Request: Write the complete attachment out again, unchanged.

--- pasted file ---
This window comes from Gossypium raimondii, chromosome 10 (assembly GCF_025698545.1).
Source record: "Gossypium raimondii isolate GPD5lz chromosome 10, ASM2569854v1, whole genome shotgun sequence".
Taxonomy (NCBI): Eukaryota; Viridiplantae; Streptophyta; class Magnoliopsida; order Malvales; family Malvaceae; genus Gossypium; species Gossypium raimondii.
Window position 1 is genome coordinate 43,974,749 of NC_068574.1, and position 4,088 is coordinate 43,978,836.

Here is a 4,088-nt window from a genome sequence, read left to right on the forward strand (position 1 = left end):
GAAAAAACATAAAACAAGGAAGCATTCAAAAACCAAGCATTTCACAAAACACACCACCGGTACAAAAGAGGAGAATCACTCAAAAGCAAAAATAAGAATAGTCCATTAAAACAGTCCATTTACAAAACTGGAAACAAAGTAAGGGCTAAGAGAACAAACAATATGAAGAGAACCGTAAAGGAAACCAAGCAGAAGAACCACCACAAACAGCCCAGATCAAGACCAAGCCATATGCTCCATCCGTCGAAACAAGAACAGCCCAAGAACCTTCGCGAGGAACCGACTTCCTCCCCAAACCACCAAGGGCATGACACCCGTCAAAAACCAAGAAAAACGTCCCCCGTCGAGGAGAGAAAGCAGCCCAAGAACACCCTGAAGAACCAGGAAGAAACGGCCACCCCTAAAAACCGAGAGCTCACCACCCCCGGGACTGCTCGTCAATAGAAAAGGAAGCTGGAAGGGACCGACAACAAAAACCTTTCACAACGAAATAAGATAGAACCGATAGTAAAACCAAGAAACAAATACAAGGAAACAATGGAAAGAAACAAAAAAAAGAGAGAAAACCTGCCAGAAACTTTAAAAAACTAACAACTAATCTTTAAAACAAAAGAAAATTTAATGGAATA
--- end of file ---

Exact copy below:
This window comes from Gossypium raimondii, chromosome 10 (assembly GCF_025698545.1).
Source record: "Gossypium raimondii isolate GPD5lz chromosome 10, ASM2569854v1, whole genome shotgun sequence".
Taxonomy (NCBI): Eukaryota; Viridiplantae; Streptophyta; class Magnoliopsida; order Malvales; family Malvaceae; genus Gossypium; species Gossypium raimondii.
Window position 1 is genome coordinate 43,974,749 of NC_068574.1, and position 4,088 is coordinate 43,978,836.

Here is a 4,088-nt window from a genome sequence, read left to right on the forward strand (position 1 = left end):
GAAAAAACATAAAACAAGGAAGCATTCAAAAACCAAGCATTTCACAAAACACACCACCGGTACAAAAGAGGAGAATCACTCAAAAGCAAAAATAAGAATAGTCCATTAAAACAGTCCATTTACAAAACTGGAAACAAAGTAAGGGCTAAGAGAACAAACAATATGAAGAGAACCGTAAAGGAAACCAAGCAGAAGAACCACCACAAACAGCCCAGATCAAGACCAAGCCATATGCTCCATCCGTCGAAACAAGAACAGCCCAAGAACCTTCGCGAGGAACCGACTTCCTCCCCAAACCACCAAGGGCATGACACCCGTCAAAAACCAAGAAAAACGTCCCCCGTCGAGGAGAGAAAGCAGCCCAAGAACACCCTGAAGAACCAGGAAGAAACGGCCACCCCTAAAAACCGAGAGCTCACCACCCCCGGGACTGCTCGTCAATAGAAAAGGAAGCTGGAAGGGACCGACAACAAAAACCTTTCACAACGAAATAAGATAGAACCGATAGTAAAACCAAGAAACAAATACAAGGAAACAATGGAAAGAAACAAAAAAAAGAGAGAAAACCTGCCAGAAACTTTAAAAAACTAACAACTAATCTTTAAAACAAAAGAAAATTTAATGGAATA